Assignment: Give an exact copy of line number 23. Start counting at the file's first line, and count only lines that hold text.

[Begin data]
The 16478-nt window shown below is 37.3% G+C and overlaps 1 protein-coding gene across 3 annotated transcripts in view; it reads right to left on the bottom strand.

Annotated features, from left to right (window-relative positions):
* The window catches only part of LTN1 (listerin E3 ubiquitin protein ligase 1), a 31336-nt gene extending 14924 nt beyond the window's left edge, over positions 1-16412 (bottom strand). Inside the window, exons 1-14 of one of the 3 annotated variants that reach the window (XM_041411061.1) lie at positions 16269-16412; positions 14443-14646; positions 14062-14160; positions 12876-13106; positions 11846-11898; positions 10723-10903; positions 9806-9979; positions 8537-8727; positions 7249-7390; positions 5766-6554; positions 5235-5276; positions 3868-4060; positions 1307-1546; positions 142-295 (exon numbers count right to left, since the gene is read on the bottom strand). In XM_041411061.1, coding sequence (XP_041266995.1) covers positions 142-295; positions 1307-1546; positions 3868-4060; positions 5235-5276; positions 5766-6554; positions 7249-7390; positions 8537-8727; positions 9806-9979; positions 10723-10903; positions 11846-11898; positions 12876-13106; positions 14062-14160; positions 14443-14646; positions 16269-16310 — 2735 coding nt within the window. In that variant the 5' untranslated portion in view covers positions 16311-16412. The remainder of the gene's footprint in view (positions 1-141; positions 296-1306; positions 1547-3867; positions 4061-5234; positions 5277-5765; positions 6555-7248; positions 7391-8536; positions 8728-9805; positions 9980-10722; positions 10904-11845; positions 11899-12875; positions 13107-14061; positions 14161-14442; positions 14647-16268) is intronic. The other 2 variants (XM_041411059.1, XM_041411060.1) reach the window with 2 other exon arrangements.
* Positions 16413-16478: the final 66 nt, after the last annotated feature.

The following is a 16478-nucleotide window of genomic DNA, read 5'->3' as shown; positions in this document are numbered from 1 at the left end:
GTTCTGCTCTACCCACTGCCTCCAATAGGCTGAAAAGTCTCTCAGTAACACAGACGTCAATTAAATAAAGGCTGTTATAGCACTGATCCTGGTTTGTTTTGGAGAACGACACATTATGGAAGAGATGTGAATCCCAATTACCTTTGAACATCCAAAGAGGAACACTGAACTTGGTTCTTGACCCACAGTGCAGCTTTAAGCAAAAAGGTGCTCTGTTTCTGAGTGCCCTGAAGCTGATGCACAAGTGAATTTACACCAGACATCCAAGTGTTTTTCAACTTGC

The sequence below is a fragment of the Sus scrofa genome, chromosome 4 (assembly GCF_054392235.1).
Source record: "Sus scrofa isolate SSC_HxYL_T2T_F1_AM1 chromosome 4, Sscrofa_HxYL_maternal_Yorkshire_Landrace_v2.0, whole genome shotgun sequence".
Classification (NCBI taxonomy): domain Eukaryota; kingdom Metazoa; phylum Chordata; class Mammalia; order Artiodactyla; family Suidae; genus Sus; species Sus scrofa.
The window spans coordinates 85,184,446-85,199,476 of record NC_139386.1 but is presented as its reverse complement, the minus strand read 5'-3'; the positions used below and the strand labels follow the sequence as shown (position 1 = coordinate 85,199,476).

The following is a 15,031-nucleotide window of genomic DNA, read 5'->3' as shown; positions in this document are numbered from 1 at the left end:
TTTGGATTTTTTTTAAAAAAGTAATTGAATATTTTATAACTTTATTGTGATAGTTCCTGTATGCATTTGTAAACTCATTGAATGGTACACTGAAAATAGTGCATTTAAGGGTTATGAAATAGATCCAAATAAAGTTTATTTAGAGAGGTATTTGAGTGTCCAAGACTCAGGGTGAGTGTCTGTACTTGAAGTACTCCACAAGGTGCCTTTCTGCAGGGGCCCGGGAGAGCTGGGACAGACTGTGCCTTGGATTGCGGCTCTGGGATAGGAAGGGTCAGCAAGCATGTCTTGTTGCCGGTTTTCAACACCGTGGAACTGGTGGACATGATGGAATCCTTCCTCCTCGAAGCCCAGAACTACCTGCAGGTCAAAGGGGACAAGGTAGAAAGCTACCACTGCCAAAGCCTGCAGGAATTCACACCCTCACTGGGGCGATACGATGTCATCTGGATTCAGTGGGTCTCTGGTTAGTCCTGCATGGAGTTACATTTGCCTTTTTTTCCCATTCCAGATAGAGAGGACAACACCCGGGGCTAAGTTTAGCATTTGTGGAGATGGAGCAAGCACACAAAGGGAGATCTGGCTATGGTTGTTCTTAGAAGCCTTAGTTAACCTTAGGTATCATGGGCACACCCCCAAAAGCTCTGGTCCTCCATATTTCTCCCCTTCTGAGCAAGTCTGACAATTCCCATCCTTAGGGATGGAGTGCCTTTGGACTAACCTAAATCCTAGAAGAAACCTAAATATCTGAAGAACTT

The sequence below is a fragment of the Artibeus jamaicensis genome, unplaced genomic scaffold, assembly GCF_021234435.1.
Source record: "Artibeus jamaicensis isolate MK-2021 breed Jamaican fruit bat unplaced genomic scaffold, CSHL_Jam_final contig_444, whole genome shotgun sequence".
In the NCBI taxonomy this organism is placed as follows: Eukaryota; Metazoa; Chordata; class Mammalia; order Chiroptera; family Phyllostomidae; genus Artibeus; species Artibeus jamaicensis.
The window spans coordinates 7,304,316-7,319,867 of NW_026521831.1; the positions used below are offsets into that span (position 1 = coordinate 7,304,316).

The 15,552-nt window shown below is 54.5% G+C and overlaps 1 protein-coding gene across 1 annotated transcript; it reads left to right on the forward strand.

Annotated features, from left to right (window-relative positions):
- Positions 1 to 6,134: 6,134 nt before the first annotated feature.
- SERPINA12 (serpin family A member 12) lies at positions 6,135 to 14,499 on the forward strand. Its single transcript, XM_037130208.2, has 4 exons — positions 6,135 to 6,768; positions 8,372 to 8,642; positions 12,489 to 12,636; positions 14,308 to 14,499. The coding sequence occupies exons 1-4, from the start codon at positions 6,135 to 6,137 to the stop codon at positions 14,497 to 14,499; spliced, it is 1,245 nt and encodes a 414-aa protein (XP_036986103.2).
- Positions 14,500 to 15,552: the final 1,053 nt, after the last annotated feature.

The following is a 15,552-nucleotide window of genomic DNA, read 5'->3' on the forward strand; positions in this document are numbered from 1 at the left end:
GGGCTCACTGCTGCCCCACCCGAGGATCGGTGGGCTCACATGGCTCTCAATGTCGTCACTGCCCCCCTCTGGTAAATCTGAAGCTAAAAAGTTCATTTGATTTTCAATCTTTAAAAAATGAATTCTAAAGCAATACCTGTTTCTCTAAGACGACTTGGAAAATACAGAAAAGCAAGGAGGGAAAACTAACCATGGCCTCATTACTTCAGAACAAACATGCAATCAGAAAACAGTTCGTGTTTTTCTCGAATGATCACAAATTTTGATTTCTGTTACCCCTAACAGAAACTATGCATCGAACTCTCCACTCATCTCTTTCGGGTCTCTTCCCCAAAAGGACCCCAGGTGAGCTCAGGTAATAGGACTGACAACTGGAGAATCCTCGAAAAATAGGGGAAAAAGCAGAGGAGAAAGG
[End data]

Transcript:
GGGCTCACTGCTGCCCCACCCGAGGATCGGTGGGCTCACATGGCTCTCAATGTCGTCACTGCCCCCCTCTGGTAAATCTGAAGCTAAAAAGTTCATTTGATTTTCAATCTTTAAAAAATGAATTCTAAAGCAATACCTGTTTCTCTAAGACGACTTGGAAAATACAGAAAAGCAAGGAGGGAAAACTAACCATGGCCTCATTACTTCAGAACAAACATGCAATCAGAAAACAGTTCGTGTTTTTCTCGAATGATCACAAATTTTGATTTCTGTTACCCCTAACAGAAACTATGCATCGAACTCTCCACTCATCTCTTTCGGGTCTCTTCCCCAAAAGGACCCCAGGTGAGCTCAGGTAATAGGACTGACAACTGGAGAATCCTCGAAAAATAGGGGAAAAAGCAGAGGAGAAAGG